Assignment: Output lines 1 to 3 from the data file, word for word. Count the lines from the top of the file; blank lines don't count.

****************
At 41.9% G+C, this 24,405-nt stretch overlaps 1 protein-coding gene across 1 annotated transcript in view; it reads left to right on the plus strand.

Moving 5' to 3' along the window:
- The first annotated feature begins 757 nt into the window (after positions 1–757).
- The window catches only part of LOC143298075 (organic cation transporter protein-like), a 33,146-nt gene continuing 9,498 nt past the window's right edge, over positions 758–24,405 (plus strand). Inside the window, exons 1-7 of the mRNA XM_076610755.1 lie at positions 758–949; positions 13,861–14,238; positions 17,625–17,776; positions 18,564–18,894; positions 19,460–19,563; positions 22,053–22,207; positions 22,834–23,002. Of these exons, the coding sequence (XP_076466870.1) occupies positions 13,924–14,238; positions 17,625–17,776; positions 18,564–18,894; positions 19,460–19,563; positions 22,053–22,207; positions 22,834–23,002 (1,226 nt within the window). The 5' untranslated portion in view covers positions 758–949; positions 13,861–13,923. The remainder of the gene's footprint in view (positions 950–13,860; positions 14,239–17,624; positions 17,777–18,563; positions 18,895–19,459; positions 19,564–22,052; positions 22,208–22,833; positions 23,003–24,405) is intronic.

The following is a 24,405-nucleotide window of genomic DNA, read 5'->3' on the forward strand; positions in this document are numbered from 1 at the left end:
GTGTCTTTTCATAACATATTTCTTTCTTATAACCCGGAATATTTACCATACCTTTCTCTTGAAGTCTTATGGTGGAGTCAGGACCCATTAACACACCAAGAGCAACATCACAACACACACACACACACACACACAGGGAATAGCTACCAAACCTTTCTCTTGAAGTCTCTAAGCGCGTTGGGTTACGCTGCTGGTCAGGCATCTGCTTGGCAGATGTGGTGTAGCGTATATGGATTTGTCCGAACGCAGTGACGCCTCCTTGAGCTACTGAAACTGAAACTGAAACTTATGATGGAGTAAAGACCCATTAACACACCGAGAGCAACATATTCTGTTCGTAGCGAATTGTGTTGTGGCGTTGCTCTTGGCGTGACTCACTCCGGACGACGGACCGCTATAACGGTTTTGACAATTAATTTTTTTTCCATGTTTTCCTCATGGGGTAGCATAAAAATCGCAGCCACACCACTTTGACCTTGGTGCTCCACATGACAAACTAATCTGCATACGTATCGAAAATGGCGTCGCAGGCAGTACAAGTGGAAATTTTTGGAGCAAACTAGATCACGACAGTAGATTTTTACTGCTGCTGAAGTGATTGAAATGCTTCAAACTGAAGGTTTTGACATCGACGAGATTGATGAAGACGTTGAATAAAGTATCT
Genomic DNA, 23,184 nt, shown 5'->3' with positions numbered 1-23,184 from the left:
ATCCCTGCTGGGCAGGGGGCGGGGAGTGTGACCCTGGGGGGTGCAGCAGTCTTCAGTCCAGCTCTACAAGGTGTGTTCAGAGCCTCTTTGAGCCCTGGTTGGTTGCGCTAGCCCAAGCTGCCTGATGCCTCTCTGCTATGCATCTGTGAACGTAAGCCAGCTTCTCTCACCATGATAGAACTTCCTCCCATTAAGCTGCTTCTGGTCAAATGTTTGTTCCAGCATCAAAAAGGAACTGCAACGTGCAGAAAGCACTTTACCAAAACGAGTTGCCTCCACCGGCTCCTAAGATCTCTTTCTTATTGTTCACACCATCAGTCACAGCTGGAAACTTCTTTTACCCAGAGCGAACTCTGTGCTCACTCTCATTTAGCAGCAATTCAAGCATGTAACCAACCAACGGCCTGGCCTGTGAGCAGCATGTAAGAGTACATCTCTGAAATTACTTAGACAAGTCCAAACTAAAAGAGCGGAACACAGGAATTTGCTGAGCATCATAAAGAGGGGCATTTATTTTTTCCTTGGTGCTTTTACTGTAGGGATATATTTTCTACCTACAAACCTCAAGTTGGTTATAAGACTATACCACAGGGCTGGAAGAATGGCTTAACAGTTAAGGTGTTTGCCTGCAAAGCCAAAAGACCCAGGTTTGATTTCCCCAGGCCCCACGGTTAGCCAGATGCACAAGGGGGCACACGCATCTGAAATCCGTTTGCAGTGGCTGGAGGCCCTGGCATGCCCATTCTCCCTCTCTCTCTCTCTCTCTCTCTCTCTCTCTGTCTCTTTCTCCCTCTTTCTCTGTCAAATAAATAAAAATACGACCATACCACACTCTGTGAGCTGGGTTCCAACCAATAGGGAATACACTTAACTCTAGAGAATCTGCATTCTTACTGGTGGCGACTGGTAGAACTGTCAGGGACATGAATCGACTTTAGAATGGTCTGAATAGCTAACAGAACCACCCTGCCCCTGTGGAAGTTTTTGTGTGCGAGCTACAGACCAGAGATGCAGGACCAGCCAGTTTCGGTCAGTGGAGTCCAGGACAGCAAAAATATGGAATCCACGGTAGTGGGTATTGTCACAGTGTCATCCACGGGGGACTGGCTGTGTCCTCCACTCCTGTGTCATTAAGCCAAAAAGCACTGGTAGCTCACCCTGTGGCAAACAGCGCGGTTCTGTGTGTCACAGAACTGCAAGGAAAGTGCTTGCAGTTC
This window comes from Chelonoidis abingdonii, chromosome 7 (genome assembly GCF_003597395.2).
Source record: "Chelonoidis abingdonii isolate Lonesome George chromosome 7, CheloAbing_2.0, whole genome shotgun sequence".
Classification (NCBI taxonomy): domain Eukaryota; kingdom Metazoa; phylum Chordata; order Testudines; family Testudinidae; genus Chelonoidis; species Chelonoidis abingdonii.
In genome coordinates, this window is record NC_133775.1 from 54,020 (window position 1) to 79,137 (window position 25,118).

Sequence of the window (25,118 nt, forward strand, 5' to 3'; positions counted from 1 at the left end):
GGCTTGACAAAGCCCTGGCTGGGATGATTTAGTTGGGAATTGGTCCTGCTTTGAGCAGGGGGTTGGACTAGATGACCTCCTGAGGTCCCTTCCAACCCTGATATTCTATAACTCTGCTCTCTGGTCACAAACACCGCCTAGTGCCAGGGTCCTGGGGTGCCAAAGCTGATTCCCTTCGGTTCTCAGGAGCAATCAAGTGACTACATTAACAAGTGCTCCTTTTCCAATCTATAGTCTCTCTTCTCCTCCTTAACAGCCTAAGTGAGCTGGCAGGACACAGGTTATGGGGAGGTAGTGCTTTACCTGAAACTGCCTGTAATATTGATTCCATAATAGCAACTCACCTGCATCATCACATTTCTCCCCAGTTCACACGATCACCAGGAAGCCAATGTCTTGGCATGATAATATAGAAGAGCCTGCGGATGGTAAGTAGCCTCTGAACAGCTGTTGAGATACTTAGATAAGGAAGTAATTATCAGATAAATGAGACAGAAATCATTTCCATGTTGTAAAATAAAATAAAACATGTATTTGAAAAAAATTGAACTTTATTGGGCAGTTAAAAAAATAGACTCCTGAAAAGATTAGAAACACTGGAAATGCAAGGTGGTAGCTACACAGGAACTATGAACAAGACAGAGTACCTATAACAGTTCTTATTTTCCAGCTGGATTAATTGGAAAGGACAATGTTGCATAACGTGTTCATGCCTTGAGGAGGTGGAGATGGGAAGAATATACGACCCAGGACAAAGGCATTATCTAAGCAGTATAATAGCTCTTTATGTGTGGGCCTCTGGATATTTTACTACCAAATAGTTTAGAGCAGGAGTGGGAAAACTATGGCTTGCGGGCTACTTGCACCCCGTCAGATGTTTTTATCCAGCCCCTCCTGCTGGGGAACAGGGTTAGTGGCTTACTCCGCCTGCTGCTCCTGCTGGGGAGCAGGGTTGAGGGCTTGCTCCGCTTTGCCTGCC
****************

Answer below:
At 41.9% G+C, this 24,405-nt stretch overlaps 1 protein-coding gene across 1 annotated transcript in view; it reads left to right on the plus strand.

Moving 5' to 3' along the window:
- The first annotated feature begins 757 nt into the window (after positions 1–757).